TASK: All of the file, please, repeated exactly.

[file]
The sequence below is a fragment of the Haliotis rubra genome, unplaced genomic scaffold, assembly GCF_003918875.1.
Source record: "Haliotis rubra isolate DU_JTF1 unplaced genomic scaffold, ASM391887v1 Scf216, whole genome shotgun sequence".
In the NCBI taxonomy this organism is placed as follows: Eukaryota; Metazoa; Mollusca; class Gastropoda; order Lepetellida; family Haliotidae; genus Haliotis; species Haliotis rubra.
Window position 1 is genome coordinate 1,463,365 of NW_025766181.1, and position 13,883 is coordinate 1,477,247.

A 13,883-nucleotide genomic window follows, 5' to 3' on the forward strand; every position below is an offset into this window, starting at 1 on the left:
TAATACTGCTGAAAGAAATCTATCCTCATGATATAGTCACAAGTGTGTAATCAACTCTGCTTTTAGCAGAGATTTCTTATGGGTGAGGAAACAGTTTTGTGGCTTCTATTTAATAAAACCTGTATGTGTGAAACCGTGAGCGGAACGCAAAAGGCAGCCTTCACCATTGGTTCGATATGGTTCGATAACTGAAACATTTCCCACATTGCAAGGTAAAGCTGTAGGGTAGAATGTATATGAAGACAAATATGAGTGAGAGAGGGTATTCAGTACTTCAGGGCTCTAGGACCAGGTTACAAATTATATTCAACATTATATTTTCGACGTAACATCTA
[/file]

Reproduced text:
The sequence below is a fragment of the Haliotis rubra genome, unplaced genomic scaffold, assembly GCF_003918875.1.
Source record: "Haliotis rubra isolate DU_JTF1 unplaced genomic scaffold, ASM391887v1 Scf216, whole genome shotgun sequence".
In the NCBI taxonomy this organism is placed as follows: Eukaryota; Metazoa; Mollusca; class Gastropoda; order Lepetellida; family Haliotidae; genus Haliotis; species Haliotis rubra.
Window position 1 is genome coordinate 1,463,365 of NW_025766181.1, and position 13,883 is coordinate 1,477,247.

A 13,883-nucleotide genomic window follows, 5' to 3' on the forward strand; every position below is an offset into this window, starting at 1 on the left:
TAATACTGCTGAAAGAAATCTATCCTCATGATATAGTCACAAGTGTGTAATCAACTCTGCTTTTAGCAGAGATTTCTTATGGGTGAGGAAACAGTTTTGTGGCTTCTATTTAATAAAACCTGTATGTGTGAAACCGTGAGCGGAACGCAAAAGGCAGCCTTCACCATTGGTTCGATATGGTTCGATAACTGAAACATTTCCCACATTGCAAGGTAAAGCTGTAGGGTAGAATGTATATGAAGACAAATATGAGTGAGAGAGGGTATTCAGTACTTCAGGGCTCTAGGACCAGGTTACAAATTATATTCAACATTATATTTTCGACGTAACATCTA